ATLANTIC CITY — Mike Epps takes his new role personally.
The recently appointed executive director of the Atlantic City Initiative Project Office is a homegrown product who has been tasked with implementing the recommendations contained in the state’s transition report.
For the 52-year-old attorney, shepherding Atlantic City out from under state oversight and returning local control to its residents is a chance to let others view the Queen of Resorts the way the Atlantic City High School gradaute sees her.
“This is an opportunity to be in a spot that has some impact on, hopefully, our growth and re-emergence as a premier jurisdiction to both work and live,” Epps said Thursday from his seventh floor office in City Hall. “I think that’s one of the most important pieces of this initiative ... (Atlantic City) is a great place to live. And I want other folks to appreciate what a great place it is to live and raise a family and, ultimately, we need to get back to that. I think we can.”
The Atlantic City Project Office operates under the purview of the state Department of Community Affairs and is funded by the Casino Reinvestment Development Authority. The CRDA approved $1.35 million in November for the office’s staffing needs, but, so far, Epps is the only employee.
As executive director, Epps reports directly to Lt. Gov. Sheila Oliver, who doubles as commissioner of the DCA.
Besides the transition report itself, the Project Office takes its lead from the collective ideas generated from the Atlantic City Executive Council and the Atlantic City Coordinating Council, two entities comprised of public and private stakeholders, such as casino executives, Stockton University and AtlantiCare along with city, county and state officials.
Lisa Ryan, a spokesperson for the DCA, said Epps was selected to lead the Project Office because of his Atlantic City roots.
“He knows and understands the city’s history, strengths and challenges, and he’s developed relationships over the years with a network of community leaders, stakeholders and neighborhood organizations that will serve him well in his current role,” said Ryan.
“He is a respected force who knows how to get things done and can jump right into the work. We are tremendously fortunate to have Mike leading the Atlantic City Initiatives Office. His hire shows our commitment to implementing the recommendations in the Atlantic City Transition Report and to advancing the initiatives of the Atlantic City Executive Council.”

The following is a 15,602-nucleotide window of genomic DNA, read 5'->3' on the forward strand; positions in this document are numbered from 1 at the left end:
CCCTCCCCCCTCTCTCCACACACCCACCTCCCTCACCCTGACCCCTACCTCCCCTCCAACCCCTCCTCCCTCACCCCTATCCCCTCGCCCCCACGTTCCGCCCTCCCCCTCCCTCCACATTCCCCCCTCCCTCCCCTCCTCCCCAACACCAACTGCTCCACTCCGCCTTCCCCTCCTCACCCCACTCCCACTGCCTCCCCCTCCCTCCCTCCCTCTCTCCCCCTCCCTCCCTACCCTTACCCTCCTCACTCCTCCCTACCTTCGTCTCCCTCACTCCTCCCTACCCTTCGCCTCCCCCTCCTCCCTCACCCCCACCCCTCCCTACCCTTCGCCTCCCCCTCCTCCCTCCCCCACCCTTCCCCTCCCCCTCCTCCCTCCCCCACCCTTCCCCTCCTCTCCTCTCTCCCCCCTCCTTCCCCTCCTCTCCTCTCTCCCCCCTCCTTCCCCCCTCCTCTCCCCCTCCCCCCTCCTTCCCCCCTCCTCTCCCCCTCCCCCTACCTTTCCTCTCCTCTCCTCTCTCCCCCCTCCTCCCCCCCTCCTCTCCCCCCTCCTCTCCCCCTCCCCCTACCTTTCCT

Epps, whose connections to the city and its primary economic driver include a term as a Casino Control Commissioner and general counsel to the city’s housing authority, said his relationships with many of the key stakeholders involved means his primary function is keeping those people vested and engaged in the long-term progress of Atlantic City.
“I’m not some guy that has the magic pill or the the secret answer,” said Epps, who now lives in Galloway Township. “I’m just a person that’s kind of trying to keep everybody at the table and keep them invested in what they’ve already indicated. A lot of times we have great ideas that fall apart because there’s no one to hold it on. Together, hopefully, I’m able to keep those things moving in a positive direction and keep everybody’s energy focused on the finish line, so that we can get some things accomplished for our town.”
Acutely aware that some may view the Project Office as more state involvement where it is not needed, Epps said the initiative is not just another government agency created to address a nonexistent problem.
“The beauty of this is, I think, is that it’s not bureaucracy,” he said. “My office is the facilitator of it. But, primarily this is driven by corporate citizens who are engaged enough in Atlantic City and invested enough in Atlantic City to try and make things happen.”
The transition report was co-authored by Jim Johnson, a former U.S. Treasury undersecretary and 2017 Democratic gubernatorial candidate, who was tapped by Gov. Phil Murphy to create a blueprint for getting Atlantic City back on its own two feet after the 2016 takeover. Johnson said he considered the transition team to be “very fortunate” that Epps was selected to helm the Project Office and implement the strategies contained in the report.
“Our desire was to put together a team that had Atlantic City roots, an appetite for change, integrity and smarts,” said Johnson. “And Mike is our key player.”
Johnson said the hope is to round out the Project Office with others who have city development experience, including some from outside Atlantic City.
Epps said he recognizes the challenges the new opportunity presents, particularly in pushing back against the perception that Atlantic City is doomed to fail.
“Absolutely, (this is) 100 percent is personal to me,” he said. “The negative stigmas and the negative press that Atlantic City often receives, I internalize ... Some of it may be self-inflicted and some of it may be deserved. But whether it is or not, I still internalize it. It is my hometown. And there are a lot of folks who know me as from Atlantic City and so that reflects on me to a certain degree, maybe more than it should.”
For his part, Epps said he is determined to be a part of the Queen’s comeback story.
”She always reinvents herself and I think that she is poised to reinvent herself again,” he said. “I think that she can reestablish herself as a place that people want to live as well as play. I think that we’ve lost some of that. And so, I think that’s the next (chapter) of Atlantic City.”